The Apostle Paul reminds us this morning that the Church prioritizes over (and even against) any of our own causes, opinions, agendas, ideologies, ethnic distinctions, the fundamental unity of the Church that is accomplished by our faith in Jesus Christ as Lord and Savior, our Baptism into Christ which incorporates us into the Church, and the sovereignty of God over not only the Church, but all of creation.
In other words, Christ is God, the Church belongs to Christ, and through the Church, and we belong to Christ. When we mitigate this way of understanding Christ, the Church or ourselves we inevitably introduce divisions into the Church, which then inevitably cause the Church to falter in her mission.
When the Church is failing in her mission, this failure is usually not because of something external to the Church, but because of divisiveness that exists from within. A divisive Church is a self-referential Church, one that has displaced the Lordship of Christ with mere worldly interests. A divisive Church does not attract and generates little, if any, life. It cannot inspire the radical commitment to the Gospel that is revealed in vocations to priesthood, religious life and matrimony and levels out the heroic, missionary zeal of discipleship through a bureaucratic institutionalism, replacing witness to the Gospel with mere commentary about the Church and how we can change policies to better meet our needs.
There is no life giving potential in the divisive Church because there is no longer one Lord, one Faith, one Baptism, one God- instead there is only our ego, our ideologies, our causes, and the many gods of worldliness.
The best that a divisive Church can accomplish is maintaining faith-themed infrastructure- comfortably decorated, state of the art facilities, but these will only be skeletons without flesh, empty buildings without a living divine or human presence.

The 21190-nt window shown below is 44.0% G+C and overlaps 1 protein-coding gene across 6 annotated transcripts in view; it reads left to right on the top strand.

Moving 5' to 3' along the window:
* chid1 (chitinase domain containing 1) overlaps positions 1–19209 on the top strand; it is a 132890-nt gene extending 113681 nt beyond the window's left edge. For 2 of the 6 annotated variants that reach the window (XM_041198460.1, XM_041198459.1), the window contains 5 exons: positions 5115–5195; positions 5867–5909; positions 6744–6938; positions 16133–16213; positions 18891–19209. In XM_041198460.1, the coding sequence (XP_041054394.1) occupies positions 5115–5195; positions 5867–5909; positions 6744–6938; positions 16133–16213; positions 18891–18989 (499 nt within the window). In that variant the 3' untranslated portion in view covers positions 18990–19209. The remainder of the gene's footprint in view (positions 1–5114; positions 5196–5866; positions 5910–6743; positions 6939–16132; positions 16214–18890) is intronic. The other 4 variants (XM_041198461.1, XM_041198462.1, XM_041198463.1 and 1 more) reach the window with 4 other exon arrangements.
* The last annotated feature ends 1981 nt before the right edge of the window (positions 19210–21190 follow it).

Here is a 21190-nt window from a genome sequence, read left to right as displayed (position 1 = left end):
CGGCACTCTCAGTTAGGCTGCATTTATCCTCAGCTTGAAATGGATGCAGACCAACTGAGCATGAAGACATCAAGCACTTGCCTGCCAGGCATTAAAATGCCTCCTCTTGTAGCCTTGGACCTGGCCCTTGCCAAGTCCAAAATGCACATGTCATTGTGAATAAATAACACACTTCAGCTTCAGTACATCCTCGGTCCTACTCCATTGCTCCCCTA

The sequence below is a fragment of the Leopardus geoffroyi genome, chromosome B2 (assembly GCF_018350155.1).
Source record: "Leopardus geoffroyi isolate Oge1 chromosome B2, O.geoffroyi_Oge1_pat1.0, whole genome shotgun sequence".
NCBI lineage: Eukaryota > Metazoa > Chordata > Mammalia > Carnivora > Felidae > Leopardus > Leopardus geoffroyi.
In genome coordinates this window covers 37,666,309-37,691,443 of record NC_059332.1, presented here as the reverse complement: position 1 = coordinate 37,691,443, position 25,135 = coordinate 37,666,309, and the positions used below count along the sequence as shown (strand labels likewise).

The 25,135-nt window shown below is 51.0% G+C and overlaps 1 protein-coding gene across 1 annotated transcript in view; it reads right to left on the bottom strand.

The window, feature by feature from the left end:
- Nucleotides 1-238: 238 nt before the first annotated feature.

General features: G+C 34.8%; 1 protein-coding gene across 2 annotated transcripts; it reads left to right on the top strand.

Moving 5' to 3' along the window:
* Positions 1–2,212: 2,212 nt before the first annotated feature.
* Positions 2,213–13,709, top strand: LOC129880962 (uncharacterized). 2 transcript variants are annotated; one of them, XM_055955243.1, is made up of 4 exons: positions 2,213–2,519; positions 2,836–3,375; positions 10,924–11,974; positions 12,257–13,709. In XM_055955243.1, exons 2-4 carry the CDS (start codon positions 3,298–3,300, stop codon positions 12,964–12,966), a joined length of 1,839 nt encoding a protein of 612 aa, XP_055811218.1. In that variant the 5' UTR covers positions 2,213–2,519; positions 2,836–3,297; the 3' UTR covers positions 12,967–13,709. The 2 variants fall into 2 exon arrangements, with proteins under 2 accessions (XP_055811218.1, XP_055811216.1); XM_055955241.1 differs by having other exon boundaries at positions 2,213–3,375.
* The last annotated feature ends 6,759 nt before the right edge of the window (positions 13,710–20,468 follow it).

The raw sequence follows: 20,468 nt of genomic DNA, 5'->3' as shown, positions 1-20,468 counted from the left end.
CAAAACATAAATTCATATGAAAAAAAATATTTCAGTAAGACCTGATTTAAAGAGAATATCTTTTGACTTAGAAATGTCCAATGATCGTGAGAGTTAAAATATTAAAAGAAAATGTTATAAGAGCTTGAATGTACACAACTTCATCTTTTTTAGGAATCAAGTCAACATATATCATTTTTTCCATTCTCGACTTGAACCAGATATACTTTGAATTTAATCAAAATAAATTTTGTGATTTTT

Which Church do we want? We are all faced with this decision.
Christ calls us to task, he judges us, for being distracted and pre-occupied. Where is our sense of urgency in terms of the demands of the Gospel?
Look how much attention and anxiety we can muster in regards to the weather, but what of the Gospel and the mission that Christ gives us?
Imagine the urgency and seriousness with which we would approach a court case or how we readily conform our lives to the demands of merely human laws and judgment. But does the reality of God’s judgment matter? Do we consider that even now God measures our love against his standard of justice, mercy and forgiveness? What of the law of Christ in his Gospel? In regards to Christ’s law are we willing to conform to a new way of life, or in this regard to we seek the exemption? Do we consider the Gospel merely as affirming us as we are or for what it really and truly is- an invitation to repent and live a different way of life?
The demand of the Gospel cannot be deferred. The demand of the Gospel presses upon us with great urgency in the present moment.
The day of the judgment of the Lord is not a matter of the future, but of today!